Configuring the Socket.IO Server

This couldn’t be any simpler. You simply install the NPM package globally, run laravel-echo-server init within the directory of your project (or somewhere else, if you want to store the configuration file in a specific location on your server), answer a few questions and then run laravel-echo-server start. To stop the server, just quit the process.

Automating the Start/Stop Process

Of course, in a production environment, you’re going to want to automate this process. If you use Laravel Forge, you should add a few lines to your deployment script to stop the Laravel Echo Server before a deployment begins and to start it again afterwards:

laravel-echo-server stop > /dev/null 2>&1 &


laravel-echo-server start > /dev/null 2>&1 &

By forwarding all output to /dev/null 2>&1, we won’t continuously see output as users start connecting to the WebSockets service. The & at the end allows us to effectively run each process in the background.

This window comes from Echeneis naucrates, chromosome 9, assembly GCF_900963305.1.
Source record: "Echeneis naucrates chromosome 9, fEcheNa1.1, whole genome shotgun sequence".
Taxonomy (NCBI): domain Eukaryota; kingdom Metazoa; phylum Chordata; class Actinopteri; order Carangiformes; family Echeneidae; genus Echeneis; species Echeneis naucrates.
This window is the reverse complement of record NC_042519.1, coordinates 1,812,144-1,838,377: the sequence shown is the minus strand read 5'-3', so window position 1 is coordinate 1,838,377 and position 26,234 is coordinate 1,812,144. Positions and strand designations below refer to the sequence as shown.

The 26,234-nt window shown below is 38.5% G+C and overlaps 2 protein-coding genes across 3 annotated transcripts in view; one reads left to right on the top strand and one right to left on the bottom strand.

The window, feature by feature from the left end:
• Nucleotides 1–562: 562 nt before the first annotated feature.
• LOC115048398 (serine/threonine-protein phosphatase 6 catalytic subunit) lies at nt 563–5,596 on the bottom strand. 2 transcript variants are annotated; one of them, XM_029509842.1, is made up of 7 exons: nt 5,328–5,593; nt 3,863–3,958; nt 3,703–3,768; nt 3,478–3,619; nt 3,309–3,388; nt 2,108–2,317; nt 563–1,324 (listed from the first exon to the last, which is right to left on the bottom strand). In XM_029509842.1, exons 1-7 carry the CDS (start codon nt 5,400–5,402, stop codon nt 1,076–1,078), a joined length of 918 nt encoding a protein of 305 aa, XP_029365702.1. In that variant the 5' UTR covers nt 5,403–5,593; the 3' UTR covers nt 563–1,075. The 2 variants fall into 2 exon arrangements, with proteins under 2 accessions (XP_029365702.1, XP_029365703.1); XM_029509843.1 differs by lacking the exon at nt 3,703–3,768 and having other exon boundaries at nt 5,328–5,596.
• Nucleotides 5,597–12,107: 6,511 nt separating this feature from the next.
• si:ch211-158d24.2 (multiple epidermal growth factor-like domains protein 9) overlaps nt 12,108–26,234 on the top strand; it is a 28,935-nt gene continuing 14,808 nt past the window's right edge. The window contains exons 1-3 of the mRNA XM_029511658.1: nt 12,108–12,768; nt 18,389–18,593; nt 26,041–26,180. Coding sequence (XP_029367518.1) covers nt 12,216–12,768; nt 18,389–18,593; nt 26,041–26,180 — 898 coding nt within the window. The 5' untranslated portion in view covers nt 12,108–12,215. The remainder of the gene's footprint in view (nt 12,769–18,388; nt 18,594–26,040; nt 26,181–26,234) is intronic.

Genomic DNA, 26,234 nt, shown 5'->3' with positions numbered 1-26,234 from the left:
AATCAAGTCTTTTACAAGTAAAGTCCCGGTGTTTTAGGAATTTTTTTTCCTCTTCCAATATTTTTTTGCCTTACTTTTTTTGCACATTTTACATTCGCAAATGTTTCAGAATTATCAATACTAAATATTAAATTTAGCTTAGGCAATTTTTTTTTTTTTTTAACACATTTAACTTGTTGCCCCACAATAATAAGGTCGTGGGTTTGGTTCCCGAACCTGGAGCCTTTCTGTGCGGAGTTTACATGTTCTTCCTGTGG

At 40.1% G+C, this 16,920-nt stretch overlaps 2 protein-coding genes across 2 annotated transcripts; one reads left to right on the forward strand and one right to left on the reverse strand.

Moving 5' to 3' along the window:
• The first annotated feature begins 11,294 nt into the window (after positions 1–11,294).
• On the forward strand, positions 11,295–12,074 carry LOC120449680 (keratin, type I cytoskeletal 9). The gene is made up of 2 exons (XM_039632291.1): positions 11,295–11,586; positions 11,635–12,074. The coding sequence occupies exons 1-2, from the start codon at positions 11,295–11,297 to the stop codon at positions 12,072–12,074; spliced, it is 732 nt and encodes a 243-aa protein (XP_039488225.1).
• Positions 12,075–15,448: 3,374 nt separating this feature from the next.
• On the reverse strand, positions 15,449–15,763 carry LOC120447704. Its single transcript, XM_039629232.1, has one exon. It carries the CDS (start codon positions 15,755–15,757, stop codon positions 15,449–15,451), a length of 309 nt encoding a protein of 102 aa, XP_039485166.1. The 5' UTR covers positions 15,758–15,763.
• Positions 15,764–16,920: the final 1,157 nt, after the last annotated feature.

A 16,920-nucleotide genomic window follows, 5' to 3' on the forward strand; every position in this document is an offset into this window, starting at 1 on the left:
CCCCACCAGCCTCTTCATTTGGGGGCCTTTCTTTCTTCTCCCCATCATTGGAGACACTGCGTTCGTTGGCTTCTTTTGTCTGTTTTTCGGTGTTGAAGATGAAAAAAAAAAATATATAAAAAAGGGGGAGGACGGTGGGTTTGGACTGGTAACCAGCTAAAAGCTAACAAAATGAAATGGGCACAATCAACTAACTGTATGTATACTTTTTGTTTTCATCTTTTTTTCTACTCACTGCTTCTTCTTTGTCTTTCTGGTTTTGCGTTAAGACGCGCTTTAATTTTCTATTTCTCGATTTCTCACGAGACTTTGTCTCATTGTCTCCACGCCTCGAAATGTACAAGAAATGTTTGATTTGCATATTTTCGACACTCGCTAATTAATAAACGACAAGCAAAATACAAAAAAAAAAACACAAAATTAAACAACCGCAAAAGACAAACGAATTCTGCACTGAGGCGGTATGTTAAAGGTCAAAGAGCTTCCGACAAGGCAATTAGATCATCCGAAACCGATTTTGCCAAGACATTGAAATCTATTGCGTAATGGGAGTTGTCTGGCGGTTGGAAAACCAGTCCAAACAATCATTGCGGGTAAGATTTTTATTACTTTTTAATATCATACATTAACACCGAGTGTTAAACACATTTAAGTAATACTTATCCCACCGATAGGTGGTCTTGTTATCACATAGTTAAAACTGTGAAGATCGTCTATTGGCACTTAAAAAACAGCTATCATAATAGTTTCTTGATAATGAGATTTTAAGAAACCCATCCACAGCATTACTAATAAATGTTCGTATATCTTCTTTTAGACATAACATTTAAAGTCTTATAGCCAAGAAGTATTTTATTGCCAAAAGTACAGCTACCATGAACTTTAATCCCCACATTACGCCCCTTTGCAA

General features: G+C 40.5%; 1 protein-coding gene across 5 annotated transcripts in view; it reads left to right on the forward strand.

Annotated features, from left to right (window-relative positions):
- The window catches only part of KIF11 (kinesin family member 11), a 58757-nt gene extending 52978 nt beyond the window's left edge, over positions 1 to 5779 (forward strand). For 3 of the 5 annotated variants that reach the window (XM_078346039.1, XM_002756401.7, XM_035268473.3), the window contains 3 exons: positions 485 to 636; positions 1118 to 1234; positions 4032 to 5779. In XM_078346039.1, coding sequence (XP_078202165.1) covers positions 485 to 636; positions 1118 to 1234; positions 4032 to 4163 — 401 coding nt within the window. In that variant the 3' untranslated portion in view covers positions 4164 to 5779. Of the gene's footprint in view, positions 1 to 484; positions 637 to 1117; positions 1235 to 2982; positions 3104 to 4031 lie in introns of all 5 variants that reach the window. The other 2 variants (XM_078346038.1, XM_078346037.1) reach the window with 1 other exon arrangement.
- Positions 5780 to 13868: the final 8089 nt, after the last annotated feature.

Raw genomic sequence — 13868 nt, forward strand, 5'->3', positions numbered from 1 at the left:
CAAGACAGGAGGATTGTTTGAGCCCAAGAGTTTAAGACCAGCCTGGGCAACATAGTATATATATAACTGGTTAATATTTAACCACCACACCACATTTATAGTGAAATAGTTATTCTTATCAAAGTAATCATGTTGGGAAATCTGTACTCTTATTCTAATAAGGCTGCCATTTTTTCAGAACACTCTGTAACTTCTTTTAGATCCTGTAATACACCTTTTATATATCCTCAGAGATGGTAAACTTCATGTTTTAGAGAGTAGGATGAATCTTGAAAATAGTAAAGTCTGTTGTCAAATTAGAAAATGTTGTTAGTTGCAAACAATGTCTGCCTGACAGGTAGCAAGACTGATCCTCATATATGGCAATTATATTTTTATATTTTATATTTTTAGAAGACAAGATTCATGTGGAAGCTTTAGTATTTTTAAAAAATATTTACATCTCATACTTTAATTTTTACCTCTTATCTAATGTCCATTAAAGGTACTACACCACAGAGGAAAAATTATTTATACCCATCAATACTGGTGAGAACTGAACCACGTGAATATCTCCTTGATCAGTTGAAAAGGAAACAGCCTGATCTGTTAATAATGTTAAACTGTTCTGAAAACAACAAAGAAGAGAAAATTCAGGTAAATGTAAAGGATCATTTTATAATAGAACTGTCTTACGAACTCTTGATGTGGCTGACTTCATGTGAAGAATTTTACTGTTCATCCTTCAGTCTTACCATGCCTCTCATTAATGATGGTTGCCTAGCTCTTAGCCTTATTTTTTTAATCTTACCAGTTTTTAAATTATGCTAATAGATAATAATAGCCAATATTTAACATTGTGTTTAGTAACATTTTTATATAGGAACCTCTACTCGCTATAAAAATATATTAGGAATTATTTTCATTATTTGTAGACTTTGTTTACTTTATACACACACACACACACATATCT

The Laravel Echo Server looks for a laravel-echo-server.json configuration file within the directory on which it is started from. If you’ve named the file differently, you can pass the --config flag like this:

laravel-echo-server start --config="laravel-echo-server.production.json" > /dev/null 2>&1 &

If you don’t want to store the Laravel Echo Server configuration file within the same directory as your project, you can store it elsewhere and pass the --dir flag to tell the Laravel Echo Server where it can find it.

Working with HTTPS Connections

If your site is served over HTTPS (and it should be), you’ll need to provide the Laravel Echo Server with the location to your SSL certificate and key for your website.

For those of you using Laravel Forge, you can retrieve the absolute path to the location of your SSL certificate within the SSL tab on the Forge front-end. The key will be located in the same directory as the certificate itself.

If you didn’t supply the location of the SSL certificate and key when you were setting up the Laravel Echo Server, you can just modify the laravel-echo-server.json configuration file directly.